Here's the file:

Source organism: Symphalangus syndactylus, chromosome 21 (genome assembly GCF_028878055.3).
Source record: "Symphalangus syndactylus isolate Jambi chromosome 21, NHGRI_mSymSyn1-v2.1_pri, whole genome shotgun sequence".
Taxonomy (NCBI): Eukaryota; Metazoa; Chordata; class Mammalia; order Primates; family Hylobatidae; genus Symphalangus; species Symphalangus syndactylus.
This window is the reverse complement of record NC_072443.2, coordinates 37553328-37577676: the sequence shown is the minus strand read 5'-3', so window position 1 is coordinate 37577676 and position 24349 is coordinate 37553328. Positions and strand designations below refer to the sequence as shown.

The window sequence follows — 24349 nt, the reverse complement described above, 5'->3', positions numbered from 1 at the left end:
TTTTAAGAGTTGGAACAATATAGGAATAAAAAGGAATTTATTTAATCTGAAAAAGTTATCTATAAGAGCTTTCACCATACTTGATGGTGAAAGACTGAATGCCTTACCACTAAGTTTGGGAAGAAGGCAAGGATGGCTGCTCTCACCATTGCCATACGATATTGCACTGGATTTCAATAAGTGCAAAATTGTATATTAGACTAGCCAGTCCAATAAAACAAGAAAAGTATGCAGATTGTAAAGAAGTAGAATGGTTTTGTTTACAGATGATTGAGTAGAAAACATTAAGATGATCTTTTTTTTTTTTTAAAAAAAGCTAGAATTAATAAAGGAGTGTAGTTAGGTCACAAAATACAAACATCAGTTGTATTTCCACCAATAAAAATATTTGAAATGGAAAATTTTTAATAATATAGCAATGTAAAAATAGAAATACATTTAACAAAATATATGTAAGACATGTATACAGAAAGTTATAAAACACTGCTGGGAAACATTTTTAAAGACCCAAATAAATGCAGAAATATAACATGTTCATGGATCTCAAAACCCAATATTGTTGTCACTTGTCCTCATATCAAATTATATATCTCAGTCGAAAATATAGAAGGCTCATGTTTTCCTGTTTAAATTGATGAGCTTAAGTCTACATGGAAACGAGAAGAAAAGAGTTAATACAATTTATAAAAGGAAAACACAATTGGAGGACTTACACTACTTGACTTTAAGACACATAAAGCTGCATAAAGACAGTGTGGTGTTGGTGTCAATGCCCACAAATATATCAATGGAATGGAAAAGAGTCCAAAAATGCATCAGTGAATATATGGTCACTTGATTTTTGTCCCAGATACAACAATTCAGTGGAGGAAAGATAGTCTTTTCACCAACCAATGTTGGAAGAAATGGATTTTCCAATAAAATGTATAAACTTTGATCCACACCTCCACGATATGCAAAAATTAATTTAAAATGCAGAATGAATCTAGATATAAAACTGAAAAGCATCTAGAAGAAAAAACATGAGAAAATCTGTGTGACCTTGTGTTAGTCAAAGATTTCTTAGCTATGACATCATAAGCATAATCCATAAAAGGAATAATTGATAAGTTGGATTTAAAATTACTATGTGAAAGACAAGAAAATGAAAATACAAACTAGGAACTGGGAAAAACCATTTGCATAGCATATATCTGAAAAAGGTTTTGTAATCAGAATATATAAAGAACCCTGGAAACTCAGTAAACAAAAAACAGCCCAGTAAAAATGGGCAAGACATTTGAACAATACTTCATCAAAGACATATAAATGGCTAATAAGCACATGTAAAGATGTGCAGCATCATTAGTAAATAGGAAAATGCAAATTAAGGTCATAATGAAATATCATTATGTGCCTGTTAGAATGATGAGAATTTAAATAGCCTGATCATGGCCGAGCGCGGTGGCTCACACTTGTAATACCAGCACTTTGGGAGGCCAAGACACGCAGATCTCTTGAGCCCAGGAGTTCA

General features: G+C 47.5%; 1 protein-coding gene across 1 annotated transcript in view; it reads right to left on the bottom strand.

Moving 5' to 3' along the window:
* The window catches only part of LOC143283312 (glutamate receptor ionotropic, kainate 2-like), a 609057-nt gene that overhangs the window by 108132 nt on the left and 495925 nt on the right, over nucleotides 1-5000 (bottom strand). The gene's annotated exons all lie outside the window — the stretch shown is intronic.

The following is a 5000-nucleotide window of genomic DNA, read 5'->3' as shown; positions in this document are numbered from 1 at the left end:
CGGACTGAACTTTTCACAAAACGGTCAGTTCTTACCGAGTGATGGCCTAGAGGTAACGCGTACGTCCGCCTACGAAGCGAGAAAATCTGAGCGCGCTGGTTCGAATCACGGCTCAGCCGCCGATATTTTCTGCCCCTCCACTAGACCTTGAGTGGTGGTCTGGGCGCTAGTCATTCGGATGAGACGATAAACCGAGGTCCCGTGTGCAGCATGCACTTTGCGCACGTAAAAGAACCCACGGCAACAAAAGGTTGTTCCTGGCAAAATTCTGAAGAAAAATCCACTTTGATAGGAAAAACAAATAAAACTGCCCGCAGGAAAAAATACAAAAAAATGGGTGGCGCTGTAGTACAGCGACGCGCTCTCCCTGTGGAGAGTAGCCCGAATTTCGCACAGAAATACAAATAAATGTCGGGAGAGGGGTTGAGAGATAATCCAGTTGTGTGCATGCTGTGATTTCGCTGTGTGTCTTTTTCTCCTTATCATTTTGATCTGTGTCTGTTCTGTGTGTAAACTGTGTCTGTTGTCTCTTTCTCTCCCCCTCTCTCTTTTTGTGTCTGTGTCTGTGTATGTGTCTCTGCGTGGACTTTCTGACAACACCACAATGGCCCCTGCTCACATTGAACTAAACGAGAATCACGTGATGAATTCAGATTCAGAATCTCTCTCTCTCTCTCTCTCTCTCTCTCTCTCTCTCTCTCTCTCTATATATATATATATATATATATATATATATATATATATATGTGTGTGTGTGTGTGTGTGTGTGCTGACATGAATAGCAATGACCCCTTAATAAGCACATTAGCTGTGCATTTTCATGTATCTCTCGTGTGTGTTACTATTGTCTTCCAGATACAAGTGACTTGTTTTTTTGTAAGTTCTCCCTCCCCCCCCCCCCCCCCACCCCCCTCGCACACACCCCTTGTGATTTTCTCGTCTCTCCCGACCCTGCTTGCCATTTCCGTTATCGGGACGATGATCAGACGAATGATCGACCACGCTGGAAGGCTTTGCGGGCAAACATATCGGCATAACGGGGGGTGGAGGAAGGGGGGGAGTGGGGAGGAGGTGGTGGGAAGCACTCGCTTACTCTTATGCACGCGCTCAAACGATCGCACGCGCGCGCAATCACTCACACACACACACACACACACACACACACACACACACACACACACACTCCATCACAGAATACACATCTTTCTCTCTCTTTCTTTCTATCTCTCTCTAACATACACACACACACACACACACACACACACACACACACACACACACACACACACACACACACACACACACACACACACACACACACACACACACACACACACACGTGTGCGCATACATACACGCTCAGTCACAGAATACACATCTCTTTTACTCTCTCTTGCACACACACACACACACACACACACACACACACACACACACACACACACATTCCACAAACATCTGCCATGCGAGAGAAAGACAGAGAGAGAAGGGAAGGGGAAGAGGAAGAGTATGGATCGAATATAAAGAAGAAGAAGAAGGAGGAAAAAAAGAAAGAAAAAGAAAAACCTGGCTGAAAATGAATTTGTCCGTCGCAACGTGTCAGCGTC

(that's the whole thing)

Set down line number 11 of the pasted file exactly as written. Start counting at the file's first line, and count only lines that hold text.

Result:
CGGACTGAACTTTTCACAAAACGGTCAGTTCTTACCGAGTGATGGCCTAGAGGTAACGCGTACGTCCGCCTACGAAGCGAGAAAATCTGAGCGCGCTGGTTCGAATCACGGCTCAGCCGCCGATATTTTCTGCCCCTCCACTAGACCTTGAGTGGTGGTCTGGGCGCTAGTCATTCGGATGAGACGATAAACCGAGGTCCCGTGTGCAGCATGCACTTTGCGCACGTAAAAGAACCCACGGCAACAAAAGGTTGTTCCTGGCAAAATTCTGAAGAAAAATCCACTTTGATAGGAAAAACAAATAAAACTGCCCGCAGGAAAAAATACAAAAAAATGGGTGGCGCTGTAGTACAGCGACGCGCTCTCCCTGTGGAGAGTAGCCCGAATTTCGCACAGAAATACAAATAAATGTCGGGAGAGGGGTTGAGAGATAATCCAGTTGTGTGCATGCTGTGATTTCGCTGTGTGTCTTTTTCTCCTTATCATTTTGATCTGTGTCTGTTCTGTGTGTAAACTGTGTCTGTTGTCTCTTTCTCTCCCCCTCTCTCTTTTTGTGTCTGTGTCTGTGTATGTGTCTCTGCGTGGACTTTCTGACAACACCACAATGGCCCCTGCTCACATTGAACTAAACGAGAATCACGTGATGAATTCAGATTCAGAATCTCTCTCTCTCTCTCTCTCTCTCTCTCTCTCTCTCTCTCTCTCTATATATATATATATATATATATATATATATATATATATATGTGTGTGTGTGTGTGTGTGTGTGCTGACATGAATAGCAATGACCCCTTAATAAGCACATTAGCTGTGCATTTTCATGTATCTCTCGTGTGTGTTACTATTGTCTTCCAGATACAAGTGACTTGTTTTTTTGTAAGTTCTCCCTCCCCCCCCCCCCCCCCACCCCCCTCGCACACACCCCTTGTGATTTTCTCGTCTCTCCCGACCCTGCTTGCCATTTCCGTTATCGGGACGATGATCAGACGAATGATCGACCACGCTGGAAGGCTTTGCGGGCAAACATATCGGCATAACGGGGGGTGGAGGAAGGGGGGGAGTGGGGAGGAGGTGGTGGGAAGCACTCGCTTACTCTTATGCACGCGCTCAAACGATCGCACGCGCGCGCAATCACTCACACACACACACACACACACACACACACACACACACACACACACACTCCATCACAGAATACACATCTTTCTCTCTCTTTCTTTCTATCTCTCTCTAACATACACACACACACACACACACACACACACACACACACACACACACACACACACACACACACACACACACACACACACACACACACACACACACACACACACACGTGTGCGCATACATACACGCTCAGTCACAGAATACACATCTCTTTTACTCTCTCTTGCACACACACACACACACACACACACACACACACACACACACACACACACATTCCACAAACATCTGCCATGCGAGAGAAAGACAGAGAGAGAAGGGAAGGGGAAGAGGAAGAGTATGGATCGAATATAAAGAAGAAGAAGAAGGAGGAAAAAAAGAAAGAAAAAGAAAAACCTGGCTGAAAATGAATTTGTCCGTCGCAACGTGTCAGCGTC